One of those things which most pundits predicted when President Trump secured his less than universally expected election victory was that there would be sweeping changes made in the area of financial regulations and taxation policy. The reality has been that progress of any sort, in any area, has been pretty thin on the ground. This isn’t the place to rehearse, yet again, the reasons why the Trump White House may have fallen short of delivering many of the things promised during the last Presidential campaign.
Suffice it to say that those with an eye on the currency exchange markets have been looking out for an event or initiative which would clearly signpost a shift in direction. That event may finally arrive in the next few weeks, when President Trump announces his pick as the new head of the Federal Reserve.
Since President Trump was elected in November the Federal Reserve has more or less maintained the policy which has held sway for the best part of the last, post-crash, decade – low interest rates and a fairly ‘hands-on’ approach to bank regulation. This approach, and in particular the approach of the current chair, Janet Yellen, was heavily criticised by President Trump prior to his election. Although this criticism has stopped since the inauguration, the fact that Ms Yellen is up for renewal in 2018 has led most experts to expect that President Trump will replace her with someone more likely to pursue his own light touch regulatory agenda. The fact that this will lead to a rise in interest rates and more freedom for the banks is bound to have a significant impact on the strength of the dollar against a basket of other currencies. To say anything more is to indulge in speculation. Tempting though that may be, the best we can do at this stage is to take a quick look at the various individuals thought to be in the running for the post of chair of the Federal Reserve:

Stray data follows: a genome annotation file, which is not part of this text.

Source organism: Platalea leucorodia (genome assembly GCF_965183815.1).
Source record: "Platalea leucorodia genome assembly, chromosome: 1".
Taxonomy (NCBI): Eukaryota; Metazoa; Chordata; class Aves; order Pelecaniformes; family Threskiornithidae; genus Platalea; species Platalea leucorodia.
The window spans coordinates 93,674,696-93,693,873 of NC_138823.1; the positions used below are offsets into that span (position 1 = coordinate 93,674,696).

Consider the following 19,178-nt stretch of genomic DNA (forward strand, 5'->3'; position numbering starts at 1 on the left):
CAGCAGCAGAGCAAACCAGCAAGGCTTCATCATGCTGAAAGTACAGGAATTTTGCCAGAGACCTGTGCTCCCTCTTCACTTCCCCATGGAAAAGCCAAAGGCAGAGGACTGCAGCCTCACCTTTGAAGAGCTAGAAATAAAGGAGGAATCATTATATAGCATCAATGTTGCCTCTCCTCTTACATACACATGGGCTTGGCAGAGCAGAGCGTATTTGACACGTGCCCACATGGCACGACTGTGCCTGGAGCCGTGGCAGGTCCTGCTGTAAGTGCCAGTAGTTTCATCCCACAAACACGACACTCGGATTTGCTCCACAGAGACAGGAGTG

Director of the National Economic Council
The NEC is actually leading the search for the next chair of the Federal Reserve, but Mr Cohn is tipped as a leading contender. Despite not being a trained economist, his track record as a Goldman Sachs banker has given him extensive experience of the workings of both banks and the markets.
Dean of Columbia Business School
Having served as one of George W Bush’s Economic Advisers, Mr Hubbard was tipped for the role of Federal Reserve chair if Mitt Romney had become President in 2012. Writing in the Wall Street Journal in June of this year, he stated that Federal Reserve governors should be selected on the basis of ‘varied life experiences’.
Formerly Governor of the Reserve board
Kevin Warsh was on the board of the Federal Reserve during the crash, and acted as a conduit to Wall Street for the chair of the Reserve, Ben Bernanke. Since then, he has been very critical of the central bank and doubtful of the effectiveness of quantitative easing.
Professor at Stanford University
John Taylor wrote the so-called ‘Taylor Rule’ for setting interest rates. Until now the Federal Reserve has resisted calls to use such policy rules as they would curtail the freedom to make decisions. Mr Taylor previously held government posts during the administrations of George Bush and George W Bush.
Governor on the Federal Reserve Board
Originally appointed by Barack Obama, Mr Powell came from a background as an investment banker and partner with the Carlyle Group. Regarded as occupying the centre ground between those who would introduce more or less regulation, his fields of expertise include financial markets and regulation.